Thursday, 19 April 2012

Britain is a country where old baby boomers say "Happy Birthday" to an old musician called Alan Price who 'put a spell on them' in the 1960's

Alan Price, musician, is 70 today.

Brought up in Jarrow, South Tyneside, in 1962 at the age of 20, became a founding member of the 'The Alan Price Rhythm and Blues Combo' which was later renamed 'The Animals'.

I first heard 'House of the Rising Sun',in 1964 when I was 17 and he was 22.
I must have been word perfect because I sang it at a party in Brighton when I was a student of 18 and an American called Jack was taken by voice and made 'enquiries' about me.

 'Don't Let Me Be Misunderstood' came in 1965.

Alan left the group in 1965 to form 'The Alan Price Set' and enjoyed success with 'I Put A Spell On You' when I (on the left) was 19 in 1966.

The Randy Newman song 'Simon Smith and His Amazing Dancing Bear' came next

and, in 1968, 'Don't Stop The Carnival'.

Working with Georgie Fame, he introduced the songs of Randy Newman to a wider audience
and produced 'Rosetta' in 1971.

In 1973, he wrote the music for Lindsay Anderson's film 'O Lucky Man!' and performed on screen in the film appearing as himself.

He recorded the autobiographical album 'Between Today and Yesterday' in 1974, from which the single 'Jarrow Song' was taken which returned him to the 'singles chart'.
In 1983, Alan took part in 'The Animals' last world tour with his solo performance of 'O Lucky Man' included in their set and still tours Britain with his own band and other manifestations of the 1960's : 'The Manfreds', 'The Searchers' and 'The Hollies'.

Alan's 'Jarrow Song' was inspired by the 'Jarrow Crusade' which had taken place in his town in 1936, 6 years before he was born. It involved 200 men who marched the 280 miles to present a petition to Parliament in London to highlight the unemployment caused by the closure of the Jarrow Shipyard at the height of the Great Depression in world trade. Alan used a brass band to give the song a 'northern feel' and brought it to life with his named Crusaders : Geordie McIntyre with his 'bairns' or 'babies' and Billy White who knew "what's wrong" and knew "what's right".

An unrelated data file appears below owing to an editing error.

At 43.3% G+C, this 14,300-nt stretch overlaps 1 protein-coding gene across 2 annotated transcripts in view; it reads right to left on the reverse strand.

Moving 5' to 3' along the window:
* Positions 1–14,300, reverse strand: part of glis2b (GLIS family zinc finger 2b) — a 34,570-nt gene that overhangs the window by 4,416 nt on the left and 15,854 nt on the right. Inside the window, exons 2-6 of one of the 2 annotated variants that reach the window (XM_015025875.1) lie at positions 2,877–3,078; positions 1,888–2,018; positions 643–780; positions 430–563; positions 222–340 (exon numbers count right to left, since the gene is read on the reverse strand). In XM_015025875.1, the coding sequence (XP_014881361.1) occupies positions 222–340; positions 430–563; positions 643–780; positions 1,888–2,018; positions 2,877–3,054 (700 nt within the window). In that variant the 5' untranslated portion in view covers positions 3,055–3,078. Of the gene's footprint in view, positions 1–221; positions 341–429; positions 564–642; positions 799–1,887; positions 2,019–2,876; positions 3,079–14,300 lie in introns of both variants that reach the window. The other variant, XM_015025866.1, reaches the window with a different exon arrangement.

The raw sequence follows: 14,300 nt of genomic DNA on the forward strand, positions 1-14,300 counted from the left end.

His song, written in 1974 about events in 1936, has a strange resonance in the Britain in economic recession of today in 2012.
My name is Geordie McIntyre, an' the Bairns don't even have a fire,
So the wife says "Geordie, go to London Town!"
And if they don't give us half a chance , Don't even give us a second glance,
Then Geordie, with my blessings, burn them down.

Come on follow the Geordie boys, They'll fill your heart with joy,
They're marching for their freedom now.
Come on follow the Jarrow lads, They'll make your heart feel glad,
They're singing now, yes now is the hour.

My name is little Billy White and I know what's wrong and I know what's right,
An' the wife says "Geordie, go to London Town!"
An' if they don't give us a couple of bob, Won't even give you a decent job,
Then Geordie, with my blessings, burn them down.

4  Repeat first verse.

Well I can hear them an' I can feel them,
An' it's as just as if they were here today.
I can see them, I can feel them,
An' I'm thinking nothing's changed much today.  

Not all came here to stay their way and die,
But they would come and hit you in the eye.
Now's the time to realize that time goes on,
Nothin' changes, changes, changes. 

7 Repeat fifth verse
8 Repeat the sixth verse

My name is little Alan Price, I tried to be nice all of my life,
But I'm afraid that up to date it doesn't work.
Because when you lay some money down, the people try to put you down,
Now where do I stand, either side or not.

10 Repeat the second verse.

The Crusade :

1 comment:

  1. JB - interesting post for me since my own Geordie dad came down to London via the Midlands on the back of the Jarrow March events in the NE - he eventually found work on the Isle of Sheppey.DB